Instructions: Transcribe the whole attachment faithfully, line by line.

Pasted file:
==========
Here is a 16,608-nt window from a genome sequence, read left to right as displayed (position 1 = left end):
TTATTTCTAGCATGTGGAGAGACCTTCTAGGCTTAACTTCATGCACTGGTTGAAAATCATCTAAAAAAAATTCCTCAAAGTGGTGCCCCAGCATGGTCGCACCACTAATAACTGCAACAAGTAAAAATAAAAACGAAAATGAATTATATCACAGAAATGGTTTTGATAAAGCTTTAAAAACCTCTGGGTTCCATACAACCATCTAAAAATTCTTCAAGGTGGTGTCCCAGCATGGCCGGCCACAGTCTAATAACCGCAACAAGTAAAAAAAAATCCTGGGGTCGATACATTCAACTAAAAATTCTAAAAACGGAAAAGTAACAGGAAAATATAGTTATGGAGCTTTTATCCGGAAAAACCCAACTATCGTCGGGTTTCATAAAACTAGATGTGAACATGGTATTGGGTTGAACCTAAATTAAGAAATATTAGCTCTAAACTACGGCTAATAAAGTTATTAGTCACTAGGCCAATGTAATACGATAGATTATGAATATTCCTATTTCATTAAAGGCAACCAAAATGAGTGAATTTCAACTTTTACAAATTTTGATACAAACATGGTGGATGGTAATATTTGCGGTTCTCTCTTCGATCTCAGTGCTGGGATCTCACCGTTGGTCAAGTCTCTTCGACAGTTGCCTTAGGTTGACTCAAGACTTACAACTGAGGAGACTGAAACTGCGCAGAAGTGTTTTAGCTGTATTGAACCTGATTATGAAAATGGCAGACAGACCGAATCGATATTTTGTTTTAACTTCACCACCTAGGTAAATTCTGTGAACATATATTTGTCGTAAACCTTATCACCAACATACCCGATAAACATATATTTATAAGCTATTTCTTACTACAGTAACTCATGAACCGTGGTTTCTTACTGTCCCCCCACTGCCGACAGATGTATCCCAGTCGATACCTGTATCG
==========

Here is a 16,608-nt window from a genome sequence, read left to right as displayed (position 1 = left end):
TTATTTCTAGCATGTGGAGAGACCTTCTAGGCTTAACTTCATGCACTGGTTGAAAATCATCTAAAAAAAATTCCTCAAAGTGGTGCCCCAGCATGGTCGCACCACTAATAACTGCAACAAGTAAAAATAAAAACGAAAATGAATTATATCACAGAAATGGTTTTGATAAAGCTTTAAAAACCTCTGGGTTCCATACAACCATCTAAAAATTCTTCAAGGTGGTGTCCCAGCATGGCCGGCCACAGTCTAATAACCGCAACAAGTAAAAAAAAATCCTGGGGTCGATACATTCAACTAAAAATTCTAAAAACGGAAAAGTAACAGGAAAATATAGTTATGGAGCTTTTATCCGGAAAAACCCAACTATCGTCGGGTTTCATAAAACTAGATGTGAACATGGTATTGGGTTGAACCTAAATTAAGAAATATTAGCTCTAAACTACGGCTAATAAAGTTATTAGTCACTAGGCCAATGTAATACGATAGATTATGAATATTCCTATTTCATTAAAGGCAACCAAAATGAGTGAATTTCAACTTTTACAAATTTTGATACAAACATGGTGGATGGTAATATTTGCGGTTCTCTCTTCGATCTCAGTGCTGGGATCTCACCGTTGGTCAAGTCTCTTCGACAGTTGCCTTAGGTTGACTCAAGACTTACAACTGAGGAGACTGAAACTGCGCAGAAGTGTTTTAGCTGTATTGAACCTGATTATGAAAATGGCAGACAGACCGAATCGATATTTTGTTTTAACTTCACCACCTAGGTAAATTCTGTGAACATATATTTGTCGTAAACCTTATCACCAACATACCCGATAAACATATATTTATAAGCTATTTCTTACTACAGTAACTCATGAACCGTGGTTTCTTACTGTCCCCCCACTGCCGACAGATGTATCCCAGTCGATACCTGTATCG